In the followings, I will introduce the experiment I crafted for this exercise and document each module.

Introduction

From the goal/delivery which I explained above, “enable mobile access to a remote sensor reading“, the first thing, is that I drafted a schema:

Architectural schema to address the exercise’s goal: “enable mobile access to a remote sensor reading”.

In this schema I already marked down some constrains for implementation, that is the use of the XBee modules: normally I try not to bind myself to implementation constrains while drafting the architecture; this is more dictated by the fact that I had these modules sitting in a box from past projects, so I wanted to put them to new use. The same applies for having a sensor to actually measure some sort of distance.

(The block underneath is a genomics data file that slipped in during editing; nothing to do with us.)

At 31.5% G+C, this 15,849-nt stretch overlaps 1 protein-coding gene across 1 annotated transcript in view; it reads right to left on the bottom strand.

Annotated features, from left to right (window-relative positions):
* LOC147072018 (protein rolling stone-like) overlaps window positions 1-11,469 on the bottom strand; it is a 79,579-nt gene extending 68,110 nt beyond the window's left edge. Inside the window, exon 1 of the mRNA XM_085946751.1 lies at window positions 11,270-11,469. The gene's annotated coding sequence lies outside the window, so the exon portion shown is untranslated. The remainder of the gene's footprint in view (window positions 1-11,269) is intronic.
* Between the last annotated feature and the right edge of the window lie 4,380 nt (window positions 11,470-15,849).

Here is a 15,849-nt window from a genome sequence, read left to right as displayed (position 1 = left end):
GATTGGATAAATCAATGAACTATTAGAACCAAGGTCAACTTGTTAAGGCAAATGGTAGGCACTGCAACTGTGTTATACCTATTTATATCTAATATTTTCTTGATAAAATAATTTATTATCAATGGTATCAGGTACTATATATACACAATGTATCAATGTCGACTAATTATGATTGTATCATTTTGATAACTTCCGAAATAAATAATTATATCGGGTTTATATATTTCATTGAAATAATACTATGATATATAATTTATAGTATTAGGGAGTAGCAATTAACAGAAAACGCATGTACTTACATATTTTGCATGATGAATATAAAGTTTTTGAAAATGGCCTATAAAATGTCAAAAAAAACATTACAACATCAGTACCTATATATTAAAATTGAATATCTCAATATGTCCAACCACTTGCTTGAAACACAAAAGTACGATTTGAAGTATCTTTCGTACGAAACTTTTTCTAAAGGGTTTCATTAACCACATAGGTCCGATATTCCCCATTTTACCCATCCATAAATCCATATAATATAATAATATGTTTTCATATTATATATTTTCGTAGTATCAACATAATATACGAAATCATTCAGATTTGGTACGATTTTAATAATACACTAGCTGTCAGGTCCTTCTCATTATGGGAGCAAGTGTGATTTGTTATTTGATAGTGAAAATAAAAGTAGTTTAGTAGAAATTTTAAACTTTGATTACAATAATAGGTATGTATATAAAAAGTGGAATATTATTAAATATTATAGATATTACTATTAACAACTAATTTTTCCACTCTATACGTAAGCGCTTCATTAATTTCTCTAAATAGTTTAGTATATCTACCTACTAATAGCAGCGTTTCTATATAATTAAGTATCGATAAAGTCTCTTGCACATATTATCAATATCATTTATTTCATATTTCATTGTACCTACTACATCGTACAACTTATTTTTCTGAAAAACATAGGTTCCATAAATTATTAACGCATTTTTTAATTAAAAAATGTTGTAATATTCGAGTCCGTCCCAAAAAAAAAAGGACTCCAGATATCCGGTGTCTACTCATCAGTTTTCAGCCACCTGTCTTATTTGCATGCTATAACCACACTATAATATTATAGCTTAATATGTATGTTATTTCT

Here is a picture of all the modules and components working nicely all together:

Overview of the implementation modules and component which perform the goal: mobile access to a remote sensor reading.
Overview of the implementation modules and component which perform the goal: enable mobile access to a remote sensor reading.

In the picture above:

  • background, upper-right: the distance sensor connected to the XBee router module mounted on a prototyping breadboard
  • background, upper-left: the XBee coordinator module which receives the reading, connected to the MacBook which acts as the server implementation to access the reading’s data from the Intranet
  • foreground: an iPad accessing the web application hosted on the server which provides the reading’s data live, similarly to the Linux tail command

Remote sensor reading